Finding an attorney can be a daunting task. Most people who are in need of an attorney are stressed out, nervous, scared and overwhelmed by the legal issue that they face. Add to that the job of figuring out who to actually hire as an attorney, and a person will very quickly be confused and overwhelmed.
What to do? Take a deep breath. Read through the Top 10 Things to Consider When Hiring an Attorney. Call a few attorneys and arrange meetings or phone conferences with them to discuss your situation. During the meeting ask the questions and make observations about the Top 10 Things to Consider When Hiring an Attorney. Take notes if you need to. Then take a day or two to process the information you have gathered and make your decision about who to hire.
Top 10 Things to Consider When Hiring an Attorney
. How many years of legal experience does your attorney have? Is he or she right out of law school, where the learning curve is still going to be pretty steep (and on your dime)? Or is she a veteran with many years of lawyering under her belt? Has she ever actually stepped foot in a court room? How many trials has she actually done? In Minnesota, most district court records are public and a search can easily be done on the Minnesota Trial Court Public Access Page
by inputting the attorney’s name, so you can see the number and type of cases he or she has been involved in (though this will only tell you cases that have actually been filed). Does the attorney have experience in the particular area of law that you need help with?
2) Results. All the years of experience in the world don’t mean much if an attorney rarely gets good results. Has she won motions or cases? Is she effective at taking depositions? Has she helped her clients reach settlements that they have been satisfied with? Ask the attorney!
3) Rates/Retainer. How much does the attorney charge? Is it per hour or flat fee? How much is the attorney requiring up front for a retainer? How do the rates/retainer compare to other attorneys in the area? If the attorney is significantly less expensive than others in the area, ask yourself why that is. You may be able to find an attorney that is $50 cheaper per hour than any other attorney in the area, but ask yourself whether the old adage “you get what you pay for” may come into play. An attorney who charges $50 less than everyone else may be so inexperienced that they take twice as long to accomplish the necessary work. So don’t just look at rates/retainer alone, consider them along with the experience and results that you may also be getting.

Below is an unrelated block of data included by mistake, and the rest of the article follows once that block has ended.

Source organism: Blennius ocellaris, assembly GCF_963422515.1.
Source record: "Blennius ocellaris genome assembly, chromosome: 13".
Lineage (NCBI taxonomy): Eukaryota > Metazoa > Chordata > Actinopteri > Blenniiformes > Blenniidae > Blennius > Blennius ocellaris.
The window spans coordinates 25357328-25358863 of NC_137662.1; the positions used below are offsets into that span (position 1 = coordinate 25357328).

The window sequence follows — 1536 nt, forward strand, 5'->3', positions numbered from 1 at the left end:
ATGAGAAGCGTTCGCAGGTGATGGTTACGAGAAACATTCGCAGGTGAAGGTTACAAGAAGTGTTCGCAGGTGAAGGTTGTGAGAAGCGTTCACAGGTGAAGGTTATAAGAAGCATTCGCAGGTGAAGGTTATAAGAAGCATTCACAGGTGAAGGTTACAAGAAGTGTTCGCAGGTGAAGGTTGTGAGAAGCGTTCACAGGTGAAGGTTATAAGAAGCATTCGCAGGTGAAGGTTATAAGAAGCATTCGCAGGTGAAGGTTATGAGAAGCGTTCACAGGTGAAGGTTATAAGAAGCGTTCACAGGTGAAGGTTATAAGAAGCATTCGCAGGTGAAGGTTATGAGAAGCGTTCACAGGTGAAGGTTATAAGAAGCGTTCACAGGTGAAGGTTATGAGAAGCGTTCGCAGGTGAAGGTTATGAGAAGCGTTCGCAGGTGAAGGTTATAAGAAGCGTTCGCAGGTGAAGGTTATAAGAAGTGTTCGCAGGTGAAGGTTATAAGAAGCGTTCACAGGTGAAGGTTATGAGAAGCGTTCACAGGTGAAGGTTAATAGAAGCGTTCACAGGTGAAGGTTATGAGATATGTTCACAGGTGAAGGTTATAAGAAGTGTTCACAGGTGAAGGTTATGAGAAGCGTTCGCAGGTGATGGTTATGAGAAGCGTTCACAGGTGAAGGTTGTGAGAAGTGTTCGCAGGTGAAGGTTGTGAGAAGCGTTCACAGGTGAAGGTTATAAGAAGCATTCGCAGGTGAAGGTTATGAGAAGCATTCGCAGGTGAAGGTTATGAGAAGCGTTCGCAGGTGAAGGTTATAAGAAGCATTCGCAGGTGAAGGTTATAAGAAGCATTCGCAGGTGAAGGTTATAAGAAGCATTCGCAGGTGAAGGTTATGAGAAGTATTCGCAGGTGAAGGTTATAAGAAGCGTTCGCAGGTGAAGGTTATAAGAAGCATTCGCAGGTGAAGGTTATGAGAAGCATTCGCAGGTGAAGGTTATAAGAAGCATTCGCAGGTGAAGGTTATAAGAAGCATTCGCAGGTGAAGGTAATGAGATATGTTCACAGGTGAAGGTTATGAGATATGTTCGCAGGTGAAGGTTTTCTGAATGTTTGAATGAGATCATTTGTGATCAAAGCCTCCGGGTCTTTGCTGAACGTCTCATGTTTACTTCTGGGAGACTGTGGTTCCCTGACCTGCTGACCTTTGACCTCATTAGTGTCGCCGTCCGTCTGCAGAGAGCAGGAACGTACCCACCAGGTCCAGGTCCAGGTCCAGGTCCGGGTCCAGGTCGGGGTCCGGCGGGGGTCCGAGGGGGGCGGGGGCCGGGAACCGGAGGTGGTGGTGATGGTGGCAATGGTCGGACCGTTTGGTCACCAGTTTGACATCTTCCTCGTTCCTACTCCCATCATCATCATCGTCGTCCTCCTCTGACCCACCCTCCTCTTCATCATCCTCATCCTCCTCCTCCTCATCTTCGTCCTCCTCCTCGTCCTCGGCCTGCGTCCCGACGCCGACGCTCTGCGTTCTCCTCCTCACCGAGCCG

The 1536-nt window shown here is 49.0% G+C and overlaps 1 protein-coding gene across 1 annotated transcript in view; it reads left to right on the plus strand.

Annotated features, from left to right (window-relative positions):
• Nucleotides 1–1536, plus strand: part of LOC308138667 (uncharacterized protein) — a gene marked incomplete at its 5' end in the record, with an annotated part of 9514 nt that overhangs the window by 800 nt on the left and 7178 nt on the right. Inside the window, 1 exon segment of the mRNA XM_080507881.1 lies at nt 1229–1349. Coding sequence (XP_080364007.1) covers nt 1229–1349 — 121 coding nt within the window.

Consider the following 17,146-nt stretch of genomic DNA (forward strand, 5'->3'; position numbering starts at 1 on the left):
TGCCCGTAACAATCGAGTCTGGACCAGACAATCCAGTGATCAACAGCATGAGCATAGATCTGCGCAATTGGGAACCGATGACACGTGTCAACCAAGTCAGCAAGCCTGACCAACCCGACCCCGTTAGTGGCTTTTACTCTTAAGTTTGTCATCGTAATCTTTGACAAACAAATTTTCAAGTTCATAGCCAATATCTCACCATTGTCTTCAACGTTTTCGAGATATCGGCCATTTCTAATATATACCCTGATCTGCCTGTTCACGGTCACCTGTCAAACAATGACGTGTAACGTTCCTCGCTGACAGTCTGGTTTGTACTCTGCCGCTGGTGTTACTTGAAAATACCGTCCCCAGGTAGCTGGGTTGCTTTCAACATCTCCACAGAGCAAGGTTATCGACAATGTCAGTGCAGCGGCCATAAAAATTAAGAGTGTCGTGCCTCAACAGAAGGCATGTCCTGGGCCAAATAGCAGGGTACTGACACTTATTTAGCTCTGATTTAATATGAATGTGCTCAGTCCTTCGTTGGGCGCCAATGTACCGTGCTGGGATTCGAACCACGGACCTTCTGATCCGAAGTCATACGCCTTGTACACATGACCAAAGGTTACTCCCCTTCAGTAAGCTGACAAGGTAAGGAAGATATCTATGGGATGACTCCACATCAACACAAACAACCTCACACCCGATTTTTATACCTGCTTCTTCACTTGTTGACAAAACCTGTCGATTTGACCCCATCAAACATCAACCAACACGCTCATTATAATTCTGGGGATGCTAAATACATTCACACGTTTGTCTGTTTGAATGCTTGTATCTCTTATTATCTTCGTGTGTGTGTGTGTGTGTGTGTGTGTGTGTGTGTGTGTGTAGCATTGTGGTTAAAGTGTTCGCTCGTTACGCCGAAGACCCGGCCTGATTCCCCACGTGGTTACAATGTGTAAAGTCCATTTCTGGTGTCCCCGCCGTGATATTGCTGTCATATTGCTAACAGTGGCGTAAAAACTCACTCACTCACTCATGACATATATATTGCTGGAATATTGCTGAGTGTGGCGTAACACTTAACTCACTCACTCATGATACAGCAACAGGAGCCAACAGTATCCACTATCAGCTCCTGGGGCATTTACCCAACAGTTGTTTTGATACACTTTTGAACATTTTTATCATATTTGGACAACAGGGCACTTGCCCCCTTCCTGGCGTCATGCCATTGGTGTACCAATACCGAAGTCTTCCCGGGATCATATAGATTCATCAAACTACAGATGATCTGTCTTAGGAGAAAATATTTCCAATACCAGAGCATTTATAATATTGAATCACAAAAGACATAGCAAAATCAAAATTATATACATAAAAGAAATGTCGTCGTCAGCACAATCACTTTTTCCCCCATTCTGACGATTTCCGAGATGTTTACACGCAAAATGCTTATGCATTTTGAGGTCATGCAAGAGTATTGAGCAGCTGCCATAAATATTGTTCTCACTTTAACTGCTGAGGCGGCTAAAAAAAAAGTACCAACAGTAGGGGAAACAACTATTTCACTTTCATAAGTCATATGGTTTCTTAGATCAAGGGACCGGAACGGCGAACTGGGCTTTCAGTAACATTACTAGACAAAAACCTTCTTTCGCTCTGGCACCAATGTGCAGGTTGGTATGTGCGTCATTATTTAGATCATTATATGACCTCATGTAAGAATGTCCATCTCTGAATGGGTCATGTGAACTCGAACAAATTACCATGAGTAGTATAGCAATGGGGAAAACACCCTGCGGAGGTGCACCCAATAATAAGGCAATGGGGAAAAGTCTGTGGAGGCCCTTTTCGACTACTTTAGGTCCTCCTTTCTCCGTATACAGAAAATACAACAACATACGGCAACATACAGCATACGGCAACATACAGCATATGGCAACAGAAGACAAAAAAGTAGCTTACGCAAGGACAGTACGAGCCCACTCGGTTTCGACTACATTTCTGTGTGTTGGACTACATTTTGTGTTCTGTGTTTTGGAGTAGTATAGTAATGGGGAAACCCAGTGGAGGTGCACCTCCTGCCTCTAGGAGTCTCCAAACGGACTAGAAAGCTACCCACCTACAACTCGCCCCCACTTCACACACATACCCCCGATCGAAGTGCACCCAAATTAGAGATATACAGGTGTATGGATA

4) Do you like him/her? You don’t need to become best friends with your attorney, but you should like and trust your attorney. Like it or not, you will be working with him or her for week, months or even years. If you think the attorney is a jerk at your first meeting, he or she isn’t likely to change during the course of your case.
5) What are others saying about him/her?
Check out what online sites like avvo.com
(which provides ratings and reviews for all attorneys in the United States) are saying about the attorney. Have any former clients provided reviews or testimonials about the attorney? Were they positive or negative? Ask your peers and people in the community who they would recommend as an attorney. If you know a lawyer in a different city, call him and see which attorneys he recommends in your area that might be able to help you with your legal needs.
6) Office atmosphere. The atmosphere of an attorney’s office can tell you a lot about him/her and the type of firm the attorney practices at. Is it a dive that smells stale and smoky with outdated furnishings? Or is it a clean and comfortable office? While these things in themselves aren’t reflective of an attorneys’ legal skills, they certainly give you a clue about how the type of person you are hiring to help you with your legal matter.
7) Professionalism/Courtesy. Are you the attorney’s focus during the first meeting? Does he make you wait long? Is he looking at his watch, trying to move on to a paying client? Your first meeting is likely a short, free consultation. But it is still your time with the attorney and you deserve to have the full attention and respect of the attorney during your 30 minutes.
8) Appearance. Does your attorney look clean and professional? Or does he look like an unprofessional slob? If you are having him draft a contract, maybe it doesn’t matter. But if you will end up in court, you need to think about how the attorney will look and present herself to a judge or jury.
9) What would the attorney’s opponents say about her? Ask the attorney this question. You will probably catch them off guard and you will, hopefully, get an answer that tells you quite a bit about what the attorney is really like. It’s easy for an attorney to have a rehearsed answer about his/her qualities.
10) Go with your gut. If something is telling you not to hire a certain attorney, trust your instinct. Choose the attorney that your gut is telling you to hire.